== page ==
The visa rules of Armenia have changed since we last crossed the border. Back then kiwi needed to get a visa – fortunately it was available at the border. So when we went first time Yunni had to get a visa at the border.
Back six years ago when we arrived at the Georgian side of the border we are all asked to leave the marshrutky to go through the immigration. Getting out of Georgia should be fairly easy you would assume – for me it is no problem, since my nice little EU passport convinces the people at the border I can easily get into Armenia. But Yunni is holding a kiwi – and it doesn’t seem like they got that many kiwi passport at the border between Georgia and Armenia so the officer at the border are not sure if kiwis need a visa in advance – or they can obtain one at arrival. After a quick phone call to someone possible at the other side of the border we are allowed to go through the Georgian immigration – which is pretty fortunate since the alternative would have been to go back to Tbilisi.
After the phone call the rest of the exit procedure at the Georgian border control is very easy and we get through and walk to the end of the border building. Then we get out to the marshrutky and jump back onboard for the short ride to the Armenian border control. After the short ride we get back out of the marshrutsky and walk the few meters to the passport control. My passport is accepted immediately but they are not so found of kiwi passports here so we have to go to the visa on arrival first to get a visa for Armenia. Next to the visa stand is an exchange machine which should be able to change dollars into Armenian Drams. We look at the machine and try to figure it out – then one of the border guards comes and have a look and says it is doesn’t work. So I have to gross over to the other side where it is possible to exchange money.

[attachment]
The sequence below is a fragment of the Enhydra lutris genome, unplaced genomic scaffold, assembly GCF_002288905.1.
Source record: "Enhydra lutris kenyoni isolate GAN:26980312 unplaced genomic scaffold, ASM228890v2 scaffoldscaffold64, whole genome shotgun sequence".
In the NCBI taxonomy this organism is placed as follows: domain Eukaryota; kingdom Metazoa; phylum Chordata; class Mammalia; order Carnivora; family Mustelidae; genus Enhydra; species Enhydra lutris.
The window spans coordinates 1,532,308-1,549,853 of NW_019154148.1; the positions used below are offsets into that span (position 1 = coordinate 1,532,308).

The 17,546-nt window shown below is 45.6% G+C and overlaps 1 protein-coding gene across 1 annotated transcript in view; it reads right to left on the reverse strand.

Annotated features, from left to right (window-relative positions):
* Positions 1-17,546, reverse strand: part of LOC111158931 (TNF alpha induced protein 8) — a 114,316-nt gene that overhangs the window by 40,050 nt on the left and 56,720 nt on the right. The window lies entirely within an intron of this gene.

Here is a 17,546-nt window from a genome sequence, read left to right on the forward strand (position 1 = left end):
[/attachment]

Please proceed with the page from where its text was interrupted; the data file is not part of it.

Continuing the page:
When I walk through the border area the guard holds my passport as collateral so he can be sure I will come back with the money for the visa. I have a bit of problem finding the exchange place since they have given me the directions in Armenian and I am really not that good at Armenian but after a bit of a look around I find a couple of places which will change money. I get some cash and walk back to the other side of the border.
With some local cash in hand it is very easy to get the visa and getting through passport control is also easy. On the other side of the border we jump back into the marshrutky it has picked up a few more passengers by now but still less than half full so still got room.
This time around we have a car and they only let the driver stay in the car while the passenger has to walk across the border. Yunni is driving while I walk through the passport control. The border isn’t very busy so I am getting to the front of the line. The border policy look at my passport – there isn’t a lot of stamps in my passport is fairly new so my passport hasn’t got a ton of stamps in it yet – but on the first page there is an entry and exit stamp from Azerbaijan. And the border police officer takes a pretty long hard look at my stamps. Then he asks me where I will be going and why. I let him know where we are heading and it is for tourism. And he let me in despite the stamps from Azerbaijan – I guess he figure I am actually a tourist and not a spy from the enemy from the war of Nagorno-Karabakh back 30 years ago.
I walk through the emigration area and see Yunni again she has to take the car paper to another officer at the border to get them stamped and then we can drive into Armenia. I ask Yunni if the border police look much at her stamps – and apparently he hadn’t taken much notice – either because Yunni got more stamps in the passport or because the border police officer only spoke limited English.